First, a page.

This allows us to quickly shift production when certain markets are affected by COVID or other issues. We've created a strategic supplier program whereby we prioritize our partners with a presence across multiple markets, enabling these shifts to happen even more seamlessly. And we have proven pricing power, elevating our AUR across every channel and geography over the last 4.5 years so that we have room to absorb near-term pressures we've seen in our business, such as tariffs or current inflationary headwinds. This built-in agility gives us confidence as we continue to navigate a volatile global operating environment ahead. But I want to be clear that this is not just about our ability to play defense. Even as macro challenges arise or subside, Ralph Lauren is firmly driving offense to position the company for long-term sustainable growth. We are leveraging our strong momentum to further accelerate investments across brand building, personalization and new customer recruiting, digital and key markets and categories in the months ahead.

Reflecting on the last quarter, a few key highlights. First, our overall recovery is outpacing our expectations. This was led by outperformance in Europe and North America, with Asia in line with our plan and positive to fiscal '20 or LLY despite extended COVID measures as our product assortments resonated strongly with consumers globally. Second, our digital momentum continues, following our reset work across product, pricing and promotions last year, and our digital operating margins continue to be strongly accretive to our overall company margin rate. And third, our elevation strategy is translating across all channels, including positive trends in wholesale across regions. On top of all of this, we made further progress toward our long-term target of mid-teens operating margins, with second quarter margins of 17%, representing the highest Q2 rate since fiscal '13. And we achieved this even as we continue to reinvest for future growth and plan to increase returns to shareholders over the next several quarters.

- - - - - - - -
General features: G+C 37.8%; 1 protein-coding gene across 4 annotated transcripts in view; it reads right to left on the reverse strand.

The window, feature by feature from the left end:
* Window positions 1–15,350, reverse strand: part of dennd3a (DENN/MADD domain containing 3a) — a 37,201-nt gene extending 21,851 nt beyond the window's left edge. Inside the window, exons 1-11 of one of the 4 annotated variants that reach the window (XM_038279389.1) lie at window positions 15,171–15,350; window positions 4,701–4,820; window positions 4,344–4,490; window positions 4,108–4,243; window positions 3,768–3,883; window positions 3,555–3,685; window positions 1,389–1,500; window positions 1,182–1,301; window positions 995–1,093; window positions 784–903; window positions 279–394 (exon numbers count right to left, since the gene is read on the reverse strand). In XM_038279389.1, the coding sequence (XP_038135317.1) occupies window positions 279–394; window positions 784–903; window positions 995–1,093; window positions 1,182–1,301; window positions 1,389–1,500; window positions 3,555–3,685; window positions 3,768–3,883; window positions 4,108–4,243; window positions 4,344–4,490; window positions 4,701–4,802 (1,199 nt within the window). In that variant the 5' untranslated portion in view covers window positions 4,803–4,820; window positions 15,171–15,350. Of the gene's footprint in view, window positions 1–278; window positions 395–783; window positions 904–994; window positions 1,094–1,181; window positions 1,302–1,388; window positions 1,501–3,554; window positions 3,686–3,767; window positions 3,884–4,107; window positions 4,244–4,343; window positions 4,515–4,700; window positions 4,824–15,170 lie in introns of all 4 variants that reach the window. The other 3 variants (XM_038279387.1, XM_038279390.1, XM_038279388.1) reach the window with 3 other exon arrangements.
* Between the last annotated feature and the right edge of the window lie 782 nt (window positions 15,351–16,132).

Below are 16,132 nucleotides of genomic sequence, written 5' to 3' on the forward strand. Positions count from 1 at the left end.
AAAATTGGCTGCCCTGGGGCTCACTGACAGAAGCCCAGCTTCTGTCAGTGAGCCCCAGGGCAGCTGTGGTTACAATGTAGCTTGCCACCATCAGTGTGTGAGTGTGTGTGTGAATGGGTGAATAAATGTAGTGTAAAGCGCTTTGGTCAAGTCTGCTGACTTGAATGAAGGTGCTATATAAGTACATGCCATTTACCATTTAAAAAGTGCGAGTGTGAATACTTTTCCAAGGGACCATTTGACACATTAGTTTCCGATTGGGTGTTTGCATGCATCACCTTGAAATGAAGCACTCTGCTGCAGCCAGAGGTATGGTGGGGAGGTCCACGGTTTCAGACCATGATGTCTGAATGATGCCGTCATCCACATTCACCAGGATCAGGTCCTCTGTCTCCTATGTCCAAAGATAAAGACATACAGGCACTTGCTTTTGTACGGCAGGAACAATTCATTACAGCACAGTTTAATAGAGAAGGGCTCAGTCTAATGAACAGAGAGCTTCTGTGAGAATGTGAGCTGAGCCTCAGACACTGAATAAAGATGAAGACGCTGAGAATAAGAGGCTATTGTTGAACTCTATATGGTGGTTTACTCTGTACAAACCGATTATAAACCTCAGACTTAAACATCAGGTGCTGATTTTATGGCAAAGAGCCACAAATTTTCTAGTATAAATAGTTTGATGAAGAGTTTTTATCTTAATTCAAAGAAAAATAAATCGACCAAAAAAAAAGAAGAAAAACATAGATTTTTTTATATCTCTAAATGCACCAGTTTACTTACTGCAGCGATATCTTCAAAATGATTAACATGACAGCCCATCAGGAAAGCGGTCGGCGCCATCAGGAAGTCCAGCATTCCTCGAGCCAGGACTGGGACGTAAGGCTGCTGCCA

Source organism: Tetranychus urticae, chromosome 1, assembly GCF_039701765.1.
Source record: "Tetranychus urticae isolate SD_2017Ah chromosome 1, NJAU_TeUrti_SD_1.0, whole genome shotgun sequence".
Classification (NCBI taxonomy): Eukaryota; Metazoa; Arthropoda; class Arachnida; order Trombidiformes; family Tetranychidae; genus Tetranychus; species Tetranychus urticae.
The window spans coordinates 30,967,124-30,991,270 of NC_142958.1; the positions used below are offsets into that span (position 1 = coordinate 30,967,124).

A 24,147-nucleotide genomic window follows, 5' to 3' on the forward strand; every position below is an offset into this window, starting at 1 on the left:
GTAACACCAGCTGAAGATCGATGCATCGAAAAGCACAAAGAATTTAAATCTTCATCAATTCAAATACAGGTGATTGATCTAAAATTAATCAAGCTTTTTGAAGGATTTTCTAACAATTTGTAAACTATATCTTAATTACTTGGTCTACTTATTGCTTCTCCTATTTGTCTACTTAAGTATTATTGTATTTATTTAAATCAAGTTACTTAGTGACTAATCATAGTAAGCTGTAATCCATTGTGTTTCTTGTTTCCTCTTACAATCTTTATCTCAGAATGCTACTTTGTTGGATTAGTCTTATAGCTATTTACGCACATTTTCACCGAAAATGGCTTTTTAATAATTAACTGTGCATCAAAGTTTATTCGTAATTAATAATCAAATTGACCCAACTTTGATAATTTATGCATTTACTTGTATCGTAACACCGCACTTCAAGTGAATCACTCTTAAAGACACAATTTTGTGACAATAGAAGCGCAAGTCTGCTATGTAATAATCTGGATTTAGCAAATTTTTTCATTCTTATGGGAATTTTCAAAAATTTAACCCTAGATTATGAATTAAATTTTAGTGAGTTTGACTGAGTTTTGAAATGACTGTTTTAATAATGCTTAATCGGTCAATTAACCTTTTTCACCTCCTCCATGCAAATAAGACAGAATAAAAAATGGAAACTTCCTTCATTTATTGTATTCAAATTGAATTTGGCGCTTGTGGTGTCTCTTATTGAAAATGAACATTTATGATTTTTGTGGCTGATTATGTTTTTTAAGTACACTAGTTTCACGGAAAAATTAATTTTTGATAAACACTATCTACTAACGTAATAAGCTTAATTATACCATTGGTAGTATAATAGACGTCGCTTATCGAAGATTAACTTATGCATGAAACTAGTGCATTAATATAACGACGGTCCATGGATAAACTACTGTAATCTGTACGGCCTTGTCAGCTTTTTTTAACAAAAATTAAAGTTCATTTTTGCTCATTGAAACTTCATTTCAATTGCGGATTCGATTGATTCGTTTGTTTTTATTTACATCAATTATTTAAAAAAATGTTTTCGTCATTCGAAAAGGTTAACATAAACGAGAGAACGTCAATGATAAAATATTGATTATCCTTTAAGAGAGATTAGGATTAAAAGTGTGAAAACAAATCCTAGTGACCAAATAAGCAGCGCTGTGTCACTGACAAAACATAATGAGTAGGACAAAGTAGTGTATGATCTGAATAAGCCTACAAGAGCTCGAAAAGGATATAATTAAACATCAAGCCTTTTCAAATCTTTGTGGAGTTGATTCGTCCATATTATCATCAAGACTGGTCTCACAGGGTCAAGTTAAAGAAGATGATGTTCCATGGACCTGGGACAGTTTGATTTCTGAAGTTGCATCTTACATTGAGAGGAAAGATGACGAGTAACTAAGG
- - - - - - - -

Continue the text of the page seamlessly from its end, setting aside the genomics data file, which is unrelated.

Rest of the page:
Our performance demonstrates our team's strong execution against the five strategic pillars that we outlined at the start of our Next Great Chapter plan. Let me share a few highlights from the quarter across each one. First, on our efforts to win over a new generation. We continue to invest in our brand building initiatives to drive both new customer acquisition and retention in order to fuel long-term growth. In the second quarter, we further strengthened our brand consideration, purchase intent and Net Promoter Scores globally, while Ralph Lauren brand sentiment also improved across every region. Some of our key campaigns underpinning these results included: the continuation of our summer sports program with the U.S. Open Tennis Championships here in New York as well as Team USA's victory at the 2021 Ryder Cup in golf. These came on the heels of our sponsorship of the U.S. Olympic Team in Tokyo earlier in the quarter. Together, these campaigns generated over 71 billion media impressions in the second quarter as we continue to inspire new generations of athletes and dreamers. In September, we celebrated the return of fashion's biggest line, the Met Gala.